Author: Ron Cridland, MD
We live in a 24-hour world but our biological clock is about 24 hours and 10 minutes. A person with Delayed Sleep Phase Syndrome may have a biological clock that is 24 hours and 15 minutes or longer. Imagine living on the West Coast and having a watch that was 15 minutes slow every day. In 12 days, it would be on “Hawaiian time” or about 3 hours late.
What resets our biological clock is bright light first thing in the morning. The light travels from our eyes through a special optic tract to the superchiasmic nucleus at the base of the brain right above the pineal gland. This light signal essentially resets your biological clock so that about 14 hours later the pineal gland is triggered to release melatonin that helps your body become biologically ready for sleep about 2 hours after that.
However, if you sleep in and do not get that light in your eyes within an hour of your normal wake time, your clock will drift that 10 – 15 minutes. This results in your body becoming biologically ready for sleep 10 – 15 minutes later than normal. Over a weekend, a winter break or summer holiday, the biological clock delays 10 – 15 minutes each day resulting in wanting to go to sleep later and get up later each day. Then, when it is time go back to school or work, it is hard to fall asleep at your earlier regular bedtime. This may result in insomnia. It is also much harder to get up at your regular time which now feels too early.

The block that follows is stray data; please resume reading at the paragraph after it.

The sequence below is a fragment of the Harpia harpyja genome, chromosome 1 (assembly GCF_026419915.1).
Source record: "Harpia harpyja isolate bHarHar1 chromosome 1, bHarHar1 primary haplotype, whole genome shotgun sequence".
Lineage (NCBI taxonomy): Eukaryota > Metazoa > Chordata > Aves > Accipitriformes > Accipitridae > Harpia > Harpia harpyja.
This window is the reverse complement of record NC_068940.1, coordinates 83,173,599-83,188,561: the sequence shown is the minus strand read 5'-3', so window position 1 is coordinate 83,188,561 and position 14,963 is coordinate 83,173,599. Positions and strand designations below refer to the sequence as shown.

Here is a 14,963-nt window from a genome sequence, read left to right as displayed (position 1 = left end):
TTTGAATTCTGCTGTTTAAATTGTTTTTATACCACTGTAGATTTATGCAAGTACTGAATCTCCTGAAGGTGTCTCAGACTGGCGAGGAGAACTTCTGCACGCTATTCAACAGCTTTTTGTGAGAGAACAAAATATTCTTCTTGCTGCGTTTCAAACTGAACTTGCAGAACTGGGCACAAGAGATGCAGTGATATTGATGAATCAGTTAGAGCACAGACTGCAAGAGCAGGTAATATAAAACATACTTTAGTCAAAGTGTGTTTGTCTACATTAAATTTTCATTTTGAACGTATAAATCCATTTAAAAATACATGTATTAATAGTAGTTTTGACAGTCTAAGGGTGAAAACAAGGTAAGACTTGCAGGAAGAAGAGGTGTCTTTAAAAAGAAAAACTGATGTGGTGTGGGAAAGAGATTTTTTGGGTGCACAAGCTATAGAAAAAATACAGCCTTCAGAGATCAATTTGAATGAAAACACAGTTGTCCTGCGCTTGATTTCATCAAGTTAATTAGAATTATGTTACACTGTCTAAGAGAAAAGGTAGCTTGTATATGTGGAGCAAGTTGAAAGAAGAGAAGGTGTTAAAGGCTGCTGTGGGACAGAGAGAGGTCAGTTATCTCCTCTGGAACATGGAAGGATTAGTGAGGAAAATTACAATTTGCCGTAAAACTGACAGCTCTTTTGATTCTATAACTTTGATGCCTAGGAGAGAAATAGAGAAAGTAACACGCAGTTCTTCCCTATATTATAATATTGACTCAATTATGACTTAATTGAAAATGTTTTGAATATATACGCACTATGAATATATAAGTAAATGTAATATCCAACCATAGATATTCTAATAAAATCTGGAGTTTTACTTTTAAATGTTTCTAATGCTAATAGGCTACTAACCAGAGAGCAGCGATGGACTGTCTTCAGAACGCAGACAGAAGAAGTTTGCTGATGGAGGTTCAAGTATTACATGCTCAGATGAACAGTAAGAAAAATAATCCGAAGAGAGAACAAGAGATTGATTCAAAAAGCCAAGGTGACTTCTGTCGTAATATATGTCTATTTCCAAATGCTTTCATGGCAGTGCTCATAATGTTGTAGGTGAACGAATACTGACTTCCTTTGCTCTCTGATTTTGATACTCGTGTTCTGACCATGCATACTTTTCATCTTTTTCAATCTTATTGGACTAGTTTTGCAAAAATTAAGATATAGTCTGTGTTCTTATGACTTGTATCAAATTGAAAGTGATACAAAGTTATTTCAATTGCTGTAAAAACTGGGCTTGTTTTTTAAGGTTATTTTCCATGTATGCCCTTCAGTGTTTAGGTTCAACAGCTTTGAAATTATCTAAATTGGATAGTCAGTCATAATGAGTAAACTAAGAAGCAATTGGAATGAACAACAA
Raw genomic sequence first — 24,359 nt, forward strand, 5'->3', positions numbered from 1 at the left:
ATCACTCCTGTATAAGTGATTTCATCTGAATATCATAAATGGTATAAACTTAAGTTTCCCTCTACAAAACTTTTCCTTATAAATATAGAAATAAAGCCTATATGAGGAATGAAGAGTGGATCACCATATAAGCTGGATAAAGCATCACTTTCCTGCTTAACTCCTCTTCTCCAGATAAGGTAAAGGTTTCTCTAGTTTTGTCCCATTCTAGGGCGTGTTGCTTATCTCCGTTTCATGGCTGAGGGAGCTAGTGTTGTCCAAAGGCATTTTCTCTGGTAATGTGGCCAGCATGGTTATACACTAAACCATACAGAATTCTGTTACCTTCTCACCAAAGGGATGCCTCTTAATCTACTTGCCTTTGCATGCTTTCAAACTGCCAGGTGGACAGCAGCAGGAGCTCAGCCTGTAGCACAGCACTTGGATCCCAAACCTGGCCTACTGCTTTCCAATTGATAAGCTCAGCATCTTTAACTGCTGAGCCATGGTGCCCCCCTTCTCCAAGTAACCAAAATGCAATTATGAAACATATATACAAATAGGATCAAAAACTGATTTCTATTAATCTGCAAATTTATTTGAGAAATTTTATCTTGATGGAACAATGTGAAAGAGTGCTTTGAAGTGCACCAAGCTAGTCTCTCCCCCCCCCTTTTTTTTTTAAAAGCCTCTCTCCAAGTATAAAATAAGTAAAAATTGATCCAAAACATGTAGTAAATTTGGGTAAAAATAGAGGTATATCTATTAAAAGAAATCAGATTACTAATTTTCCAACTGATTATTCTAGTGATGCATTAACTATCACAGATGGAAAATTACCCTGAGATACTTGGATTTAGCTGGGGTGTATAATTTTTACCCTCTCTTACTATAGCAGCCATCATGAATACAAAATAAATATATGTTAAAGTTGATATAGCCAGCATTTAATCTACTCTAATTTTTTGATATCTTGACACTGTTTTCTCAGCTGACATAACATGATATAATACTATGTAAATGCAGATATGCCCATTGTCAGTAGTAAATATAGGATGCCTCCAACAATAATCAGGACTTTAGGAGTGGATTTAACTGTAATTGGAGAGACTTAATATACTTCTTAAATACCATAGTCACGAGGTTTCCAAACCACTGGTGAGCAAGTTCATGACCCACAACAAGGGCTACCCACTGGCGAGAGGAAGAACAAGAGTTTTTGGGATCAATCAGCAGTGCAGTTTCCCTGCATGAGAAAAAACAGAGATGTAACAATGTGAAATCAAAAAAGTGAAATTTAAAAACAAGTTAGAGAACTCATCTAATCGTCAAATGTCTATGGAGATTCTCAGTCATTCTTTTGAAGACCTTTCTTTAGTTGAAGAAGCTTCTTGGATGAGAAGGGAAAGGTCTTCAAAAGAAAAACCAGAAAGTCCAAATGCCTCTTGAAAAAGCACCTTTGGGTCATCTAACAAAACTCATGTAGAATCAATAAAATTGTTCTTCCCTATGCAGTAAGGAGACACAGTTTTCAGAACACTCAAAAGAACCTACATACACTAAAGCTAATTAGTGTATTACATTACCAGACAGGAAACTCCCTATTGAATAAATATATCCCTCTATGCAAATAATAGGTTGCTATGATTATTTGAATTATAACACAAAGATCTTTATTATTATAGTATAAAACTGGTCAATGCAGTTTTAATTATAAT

Exposing your eyes to bring light can be used to intentionally shift your biological clock. Under ideal circumstances, the average person can shift their biological clock and their ability to fall asleep about 1 hour per day if you are trying to go to sleep earlier. You may be able to shift up to 90 minutes per day if you are going to bed later. However, this can vary from person to person.
Your eyes are fairly sensitive to light. Even dim light, especially in the blue spectrum, can affect the biological clock. The effect is much stronger when the light is bright. Even on cloudy days, daylight without sunglasses is the best. When sunlight is not available, then a bright light device, such as that used for Seasonal Affective Disorder (SAD), is quite effective. The recommended dose for UV filtered white fluorescent light is 10,000 Lux for about 30 to 45 minutes at an oblique angle to your vision, not necessarily looking directly at it. For maintaining the biological clock in the right “time zone”, the best effect is when it is used starting within the hour of your normal wake time.